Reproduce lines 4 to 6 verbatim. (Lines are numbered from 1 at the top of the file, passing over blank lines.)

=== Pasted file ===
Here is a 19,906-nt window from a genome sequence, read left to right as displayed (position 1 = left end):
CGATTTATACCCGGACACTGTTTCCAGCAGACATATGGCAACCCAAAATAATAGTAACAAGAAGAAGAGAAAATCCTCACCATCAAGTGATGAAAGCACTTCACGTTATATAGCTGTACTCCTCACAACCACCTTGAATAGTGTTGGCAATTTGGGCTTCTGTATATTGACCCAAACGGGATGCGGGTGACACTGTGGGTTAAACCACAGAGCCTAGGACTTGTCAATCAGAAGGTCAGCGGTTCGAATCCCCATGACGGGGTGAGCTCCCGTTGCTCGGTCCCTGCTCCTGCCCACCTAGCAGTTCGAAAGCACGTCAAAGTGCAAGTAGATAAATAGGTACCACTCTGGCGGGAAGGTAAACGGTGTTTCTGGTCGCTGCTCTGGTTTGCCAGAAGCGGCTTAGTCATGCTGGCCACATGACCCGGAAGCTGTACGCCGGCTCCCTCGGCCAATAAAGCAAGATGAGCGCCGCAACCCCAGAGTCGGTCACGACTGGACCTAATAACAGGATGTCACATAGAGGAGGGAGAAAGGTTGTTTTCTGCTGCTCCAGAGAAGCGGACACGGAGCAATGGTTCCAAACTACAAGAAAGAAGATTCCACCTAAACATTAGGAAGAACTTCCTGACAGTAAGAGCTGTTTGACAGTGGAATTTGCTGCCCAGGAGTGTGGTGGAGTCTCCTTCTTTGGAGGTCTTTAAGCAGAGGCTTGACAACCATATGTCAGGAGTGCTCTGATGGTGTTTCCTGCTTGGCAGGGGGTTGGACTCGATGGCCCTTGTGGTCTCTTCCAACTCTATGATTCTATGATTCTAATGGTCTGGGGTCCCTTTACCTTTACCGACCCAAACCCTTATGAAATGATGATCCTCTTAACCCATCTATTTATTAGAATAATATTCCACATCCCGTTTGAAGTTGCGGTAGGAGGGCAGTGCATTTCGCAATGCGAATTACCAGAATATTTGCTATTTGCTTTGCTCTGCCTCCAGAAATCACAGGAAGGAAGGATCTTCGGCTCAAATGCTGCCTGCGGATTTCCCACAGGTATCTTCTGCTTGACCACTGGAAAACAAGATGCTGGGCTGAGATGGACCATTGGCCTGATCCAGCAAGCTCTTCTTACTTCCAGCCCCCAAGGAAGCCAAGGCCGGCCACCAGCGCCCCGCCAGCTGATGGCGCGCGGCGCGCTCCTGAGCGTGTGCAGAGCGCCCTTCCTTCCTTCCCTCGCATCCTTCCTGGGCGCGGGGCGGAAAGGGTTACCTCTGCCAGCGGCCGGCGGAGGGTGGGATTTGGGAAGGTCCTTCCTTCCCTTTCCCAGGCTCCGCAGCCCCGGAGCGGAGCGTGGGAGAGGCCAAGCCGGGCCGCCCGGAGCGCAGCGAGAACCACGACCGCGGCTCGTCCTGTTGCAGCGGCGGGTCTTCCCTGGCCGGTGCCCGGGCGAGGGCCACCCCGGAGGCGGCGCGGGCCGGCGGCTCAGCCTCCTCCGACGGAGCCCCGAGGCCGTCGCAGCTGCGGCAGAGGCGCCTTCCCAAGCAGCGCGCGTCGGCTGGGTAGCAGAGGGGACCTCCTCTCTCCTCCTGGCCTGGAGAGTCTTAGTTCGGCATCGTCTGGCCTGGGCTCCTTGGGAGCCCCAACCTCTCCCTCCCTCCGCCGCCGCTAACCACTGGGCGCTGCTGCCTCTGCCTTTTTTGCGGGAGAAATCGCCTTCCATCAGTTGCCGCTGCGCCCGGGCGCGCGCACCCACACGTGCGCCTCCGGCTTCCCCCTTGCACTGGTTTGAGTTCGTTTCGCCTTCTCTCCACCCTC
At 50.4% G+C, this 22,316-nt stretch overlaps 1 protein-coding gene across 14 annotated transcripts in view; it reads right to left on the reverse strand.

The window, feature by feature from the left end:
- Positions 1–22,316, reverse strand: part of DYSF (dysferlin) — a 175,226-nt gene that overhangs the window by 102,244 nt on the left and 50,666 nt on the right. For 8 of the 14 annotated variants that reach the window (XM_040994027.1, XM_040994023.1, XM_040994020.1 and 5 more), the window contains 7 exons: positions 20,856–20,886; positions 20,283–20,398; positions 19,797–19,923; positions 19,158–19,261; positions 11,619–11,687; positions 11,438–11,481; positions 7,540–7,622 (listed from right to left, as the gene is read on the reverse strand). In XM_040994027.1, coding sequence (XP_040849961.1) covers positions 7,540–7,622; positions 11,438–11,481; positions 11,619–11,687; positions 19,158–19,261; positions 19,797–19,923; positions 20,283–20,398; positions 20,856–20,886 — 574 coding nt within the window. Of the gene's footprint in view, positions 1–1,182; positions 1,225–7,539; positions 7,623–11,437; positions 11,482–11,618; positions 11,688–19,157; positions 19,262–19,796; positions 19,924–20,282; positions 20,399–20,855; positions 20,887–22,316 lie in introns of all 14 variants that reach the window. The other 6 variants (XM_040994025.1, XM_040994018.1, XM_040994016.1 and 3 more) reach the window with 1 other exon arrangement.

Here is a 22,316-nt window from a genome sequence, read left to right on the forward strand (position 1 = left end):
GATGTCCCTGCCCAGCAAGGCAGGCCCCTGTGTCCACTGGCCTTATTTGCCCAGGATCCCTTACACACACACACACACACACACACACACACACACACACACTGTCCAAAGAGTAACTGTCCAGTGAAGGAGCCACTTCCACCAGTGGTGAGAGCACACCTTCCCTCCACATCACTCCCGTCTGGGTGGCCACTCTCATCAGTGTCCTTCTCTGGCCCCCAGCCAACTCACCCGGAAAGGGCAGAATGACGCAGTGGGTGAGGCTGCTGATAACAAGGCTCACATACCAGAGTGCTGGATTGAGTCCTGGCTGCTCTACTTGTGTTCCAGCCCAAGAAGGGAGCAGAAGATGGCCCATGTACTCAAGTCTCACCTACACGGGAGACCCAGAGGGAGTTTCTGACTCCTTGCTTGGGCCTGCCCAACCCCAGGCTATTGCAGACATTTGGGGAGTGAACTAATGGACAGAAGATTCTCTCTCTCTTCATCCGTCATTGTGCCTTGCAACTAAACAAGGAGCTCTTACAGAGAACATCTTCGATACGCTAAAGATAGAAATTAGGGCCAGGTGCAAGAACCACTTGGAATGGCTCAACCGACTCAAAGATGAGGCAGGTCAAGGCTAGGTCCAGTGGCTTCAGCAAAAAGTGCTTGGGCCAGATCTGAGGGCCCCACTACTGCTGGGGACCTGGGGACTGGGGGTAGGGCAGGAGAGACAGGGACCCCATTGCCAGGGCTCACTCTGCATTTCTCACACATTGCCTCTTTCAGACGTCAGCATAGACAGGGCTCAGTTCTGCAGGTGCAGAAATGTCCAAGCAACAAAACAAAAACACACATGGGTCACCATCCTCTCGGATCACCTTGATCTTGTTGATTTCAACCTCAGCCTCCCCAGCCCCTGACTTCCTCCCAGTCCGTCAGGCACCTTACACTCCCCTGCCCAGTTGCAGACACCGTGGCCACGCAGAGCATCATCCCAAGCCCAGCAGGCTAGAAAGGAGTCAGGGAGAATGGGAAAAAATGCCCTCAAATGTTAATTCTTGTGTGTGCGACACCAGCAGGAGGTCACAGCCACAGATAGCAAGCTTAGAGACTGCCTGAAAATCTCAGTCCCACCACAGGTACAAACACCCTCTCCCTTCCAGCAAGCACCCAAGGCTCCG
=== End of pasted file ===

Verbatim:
The window, feature by feature from the left end:
- Positions 1–22,316, reverse strand: part of DYSF (dysferlin) — a 175,226-nt gene that overhangs the window by 102,244 nt on the left and 50,666 nt on the right. For 8 of the 14 annotated variants that reach the window (XM_040994027.1, XM_040994023.1, XM_040994020.1 and 5 more), the window contains 7 exons: positions 20,856–20,886; positions 20,283–20,398; positions 19,797–19,923; positions 19,158–19,261; positions 11,619–11,687; positions 11,438–11,481; positions 7,540–7,622 (listed from right to left, as the gene is read on the reverse strand). In XM_040994027.1, coding sequence (XP_040849961.1) covers positions 7,540–7,622; positions 11,438–11,481; positions 11,619–11,687; positions 19,158–19,261; positions 19,797–19,923; positions 20,283–20,398; positions 20,856–20,886 — 574 coding nt within the window. Of the gene's footprint in view, positions 1–1,182; positions 1,225–7,539; positions 7,623–11,437; positions 11,482–11,618; positions 11,688–19,157; positions 19,262–19,796; positions 19,924–20,282; positions 20,399–20,855; positions 20,887–22,316 lie in introns of all 14 variants that reach the window. The other 6 variants (XM_040994025.1, XM_040994018.1, XM_040994016.1 and 3 more) reach the window with 1 other exon arrangement.

Here is a 22,316-nt window from a genome sequence, read left to right on the forward strand (position 1 = left end):